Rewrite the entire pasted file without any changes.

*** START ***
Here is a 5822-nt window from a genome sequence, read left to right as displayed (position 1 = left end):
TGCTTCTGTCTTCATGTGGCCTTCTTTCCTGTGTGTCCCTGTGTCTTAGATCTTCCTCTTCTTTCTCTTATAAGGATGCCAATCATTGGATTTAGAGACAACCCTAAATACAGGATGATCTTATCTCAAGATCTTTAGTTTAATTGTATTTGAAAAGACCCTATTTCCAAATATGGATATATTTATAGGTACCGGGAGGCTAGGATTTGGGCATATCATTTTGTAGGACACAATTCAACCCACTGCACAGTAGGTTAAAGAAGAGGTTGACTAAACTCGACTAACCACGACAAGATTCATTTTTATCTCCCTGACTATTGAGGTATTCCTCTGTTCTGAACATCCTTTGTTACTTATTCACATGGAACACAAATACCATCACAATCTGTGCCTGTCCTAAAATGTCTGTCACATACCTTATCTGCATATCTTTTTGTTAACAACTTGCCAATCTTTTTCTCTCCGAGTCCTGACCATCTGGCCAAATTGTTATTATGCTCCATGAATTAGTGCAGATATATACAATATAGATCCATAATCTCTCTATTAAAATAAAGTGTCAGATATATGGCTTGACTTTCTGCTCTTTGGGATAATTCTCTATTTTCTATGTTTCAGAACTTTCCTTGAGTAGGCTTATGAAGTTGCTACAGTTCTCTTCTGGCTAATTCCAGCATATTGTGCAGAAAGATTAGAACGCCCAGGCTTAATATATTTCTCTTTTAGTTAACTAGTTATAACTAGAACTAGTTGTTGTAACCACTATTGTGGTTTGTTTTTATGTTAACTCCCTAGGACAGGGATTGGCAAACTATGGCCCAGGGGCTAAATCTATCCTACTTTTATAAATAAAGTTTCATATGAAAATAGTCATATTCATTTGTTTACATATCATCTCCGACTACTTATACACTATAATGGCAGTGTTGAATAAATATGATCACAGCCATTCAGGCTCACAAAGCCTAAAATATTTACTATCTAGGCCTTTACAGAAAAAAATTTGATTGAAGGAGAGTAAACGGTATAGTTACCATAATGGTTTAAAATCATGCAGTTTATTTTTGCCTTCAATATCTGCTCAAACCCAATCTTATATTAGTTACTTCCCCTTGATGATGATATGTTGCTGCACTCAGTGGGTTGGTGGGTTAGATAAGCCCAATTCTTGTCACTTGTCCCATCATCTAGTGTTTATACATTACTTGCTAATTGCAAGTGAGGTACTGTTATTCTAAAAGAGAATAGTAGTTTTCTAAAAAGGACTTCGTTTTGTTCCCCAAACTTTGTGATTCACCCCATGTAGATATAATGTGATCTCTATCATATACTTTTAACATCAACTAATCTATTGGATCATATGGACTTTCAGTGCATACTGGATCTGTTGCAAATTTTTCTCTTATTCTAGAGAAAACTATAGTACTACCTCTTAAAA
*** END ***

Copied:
Here is a 5822-nt window from a genome sequence, read left to right as displayed (position 1 = left end):
TGCTTCTGTCTTCATGTGGCCTTCTTTCCTGTGTGTCCCTGTGTCTTAGATCTTCCTCTTCTTTCTCTTATAAGGATGCCAATCATTGGATTTAGAGACAACCCTAAATACAGGATGATCTTATCTCAAGATCTTTAGTTTAATTGTATTTGAAAAGACCCTATTTCCAAATATGGATATATTTATAGGTACCGGGAGGCTAGGATTTGGGCATATCATTTTGTAGGACACAATTCAACCCACTGCACAGTAGGTTAAAGAAGAGGTTGACTAAACTCGACTAACCACGACAAGATTCATTTTTATCTCCCTGACTATTGAGGTATTCCTCTGTTCTGAACATCCTTTGTTACTTATTCACATGGAACACAAATACCATCACAATCTGTGCCTGTCCTAAAATGTCTGTCACATACCTTATCTGCATATCTTTTTGTTAACAACTTGCCAATCTTTTTCTCTCCGAGTCCTGACCATCTGGCCAAATTGTTATTATGCTCCATGAATTAGTGCAGATATATACAATATAGATCCATAATCTCTCTATTAAAATAAAGTGTCAGATATATGGCTTGACTTTCTGCTCTTTGGGATAATTCTCTATTTTCTATGTTTCAGAACTTTCCTTGAGTAGGCTTATGAAGTTGCTACAGTTCTCTTCTGGCTAATTCCAGCATATTGTGCAGAAAGATTAGAACGCCCAGGCTTAATATATTTCTCTTTTAGTTAACTAGTTATAACTAGAACTAGTTGTTGTAACCACTATTGTGGTTTGTTTTTATGTTAACTCCCTAGGACAGGGATTGGCAAACTATGGCCCAGGGGCTAAATCTATCCTACTTTTATAAATAAAGTTTCATATGAAAATAGTCATATTCATTTGTTTACATATCATCTCCGACTACTTATACACTATAATGGCAGTGTTGAATAAATATGATCACAGCCATTCAGGCTCACAAAGCCTAAAATATTTACTATCTAGGCCTTTACAGAAAAAAATTTGATTGAAGGAGAGTAAACGGTATAGTTACCATAATGGTTTAAAATCATGCAGTTTATTTTTGCCTTCAATATCTGCTCAAACCCAATCTTATATTAGTTACTTCCCCTTGATGATGATATGTTGCTGCACTCAGTGGGTTGGTGGGTTAGATAAGCCCAATTCTTGTCACTTGTCCCATCATCTAGTGTTTATACATTACTTGCTAATTGCAAGTGAGGTACTGTTATTCTAAAAGAGAATAGTAGTTTTCTAAAAAGGACTTCGTTTTGTTCCCCAAACTTTGTGATTCACCCCATGTAGATATAATGTGATCTCTATCATATACTTTTAACATCAACTAATCTATTGGATCATATGGACTTTCAGTGCATACTGGATCTGTTGCAAATTTTTCTCTTATTCTAGAGAAAACTATAGTACTACCTCTTAAAA